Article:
No one would ever make it in sports radio if they ran away when things were unfavorable. I remember landing my first gig as a producer and on-air host in South Bend, Indiana. It was at an ESPN affiliate. I thought, “Wow, ESPN. I wonder if I’m making big money.” When I looked at my first paycheck, it said $5.15 an hour. Minimum wage, baby. I thought, “Well, I guess I’m not rich.”
Everybody has a story. Whether it’s Ramen noodles for dinner, riding your bike to work, or relocating around the country for gigs, sports radio is an all-or-nothing business. You’ve got to be fully committed or don’t bother.
NFL free agent tight end Rob Gronkowski said something last week about commitment. He was talking about the possibility of returning for another season with the Tampa Bay Buccaneers. Gronk told TMZ, “You just can’t be 50% all-in. You’ve got to be fully dedicated. I’m not ready to do that yet. I’m not going to sign a contract if I’m not fully ready.”
That makes a lot of sense. There is no such thing as 50% all-in. It’s called all-in for a reason; the all part is pretty important. Plus, Gronk suffered back spasms, cracked ribs and a punctured lung last season. Of course he needs to get his mind right before he can fully commit to returning for another year.
Sometimes people get burned out. It happened to former NFL head coach Dick Vermeil in Philadelphia. He eventually resurfaced years later with the St. Louis Rams and won a Super Bowl. The Hall of Famer didn’t force something that wasn’t working. Vermeil assessed the situation and made changes. The same thing happens in sports radio.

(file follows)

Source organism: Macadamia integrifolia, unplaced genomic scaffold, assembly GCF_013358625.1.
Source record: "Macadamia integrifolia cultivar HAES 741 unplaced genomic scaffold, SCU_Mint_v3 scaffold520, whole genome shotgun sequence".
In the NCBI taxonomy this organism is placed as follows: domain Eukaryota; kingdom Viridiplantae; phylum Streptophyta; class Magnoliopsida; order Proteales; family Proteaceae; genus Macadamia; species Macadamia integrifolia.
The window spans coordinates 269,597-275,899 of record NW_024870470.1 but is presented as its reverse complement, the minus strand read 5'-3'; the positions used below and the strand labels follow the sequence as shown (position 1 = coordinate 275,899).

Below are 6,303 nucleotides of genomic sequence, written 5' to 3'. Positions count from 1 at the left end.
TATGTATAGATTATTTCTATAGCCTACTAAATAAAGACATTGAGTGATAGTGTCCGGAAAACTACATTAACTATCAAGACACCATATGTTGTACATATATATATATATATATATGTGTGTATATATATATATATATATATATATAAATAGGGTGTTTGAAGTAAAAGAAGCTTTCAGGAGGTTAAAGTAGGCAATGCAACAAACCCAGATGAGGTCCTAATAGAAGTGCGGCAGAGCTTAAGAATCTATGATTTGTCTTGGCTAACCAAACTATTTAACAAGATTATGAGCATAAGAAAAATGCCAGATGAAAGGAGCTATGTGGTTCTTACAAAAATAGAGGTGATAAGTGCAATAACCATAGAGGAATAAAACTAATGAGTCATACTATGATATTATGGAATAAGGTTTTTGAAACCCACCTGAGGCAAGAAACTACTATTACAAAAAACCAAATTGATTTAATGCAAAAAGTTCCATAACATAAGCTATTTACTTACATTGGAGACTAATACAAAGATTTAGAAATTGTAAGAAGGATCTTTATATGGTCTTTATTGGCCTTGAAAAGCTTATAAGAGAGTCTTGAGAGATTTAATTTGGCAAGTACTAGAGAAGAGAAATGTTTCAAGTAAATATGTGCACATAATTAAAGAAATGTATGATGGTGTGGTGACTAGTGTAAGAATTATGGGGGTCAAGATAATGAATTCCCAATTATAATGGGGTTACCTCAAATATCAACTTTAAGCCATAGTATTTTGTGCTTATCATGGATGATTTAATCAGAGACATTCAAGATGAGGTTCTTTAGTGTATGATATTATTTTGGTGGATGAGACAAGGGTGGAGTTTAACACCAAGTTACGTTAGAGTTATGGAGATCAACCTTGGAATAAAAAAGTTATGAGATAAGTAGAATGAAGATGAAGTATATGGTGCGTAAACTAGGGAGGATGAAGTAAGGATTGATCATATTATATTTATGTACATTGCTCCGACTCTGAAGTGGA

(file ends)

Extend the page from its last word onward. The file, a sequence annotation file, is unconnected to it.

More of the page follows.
KNBR program director Kevin Graham told me that he’s gotten burned out at times during his career. He made changes when needed. Former program director Armen Williams left SportsRadio 610 in Houston to pursue other interests. There’s nothing wrong with that. It got to a point that Jeff Cavanaugh dreaded doing prep while hosting at 105.3 The Fan in Dallas. He switched things up and started an online show on his own. Hey, that’s great.
There isn’t anything wrong with assessing where things stand and making a change if necessary. I’m not saying everybody in sports radio needs to remain in the industry no matter what, even if they’re miserable and want to do something else. I’m saying that it’s better to be all-out if you aren’t all-in. You can’t half-ass it. See things through like Tiger at the Masters instead of being halfway committed like LeBron at the end of the season.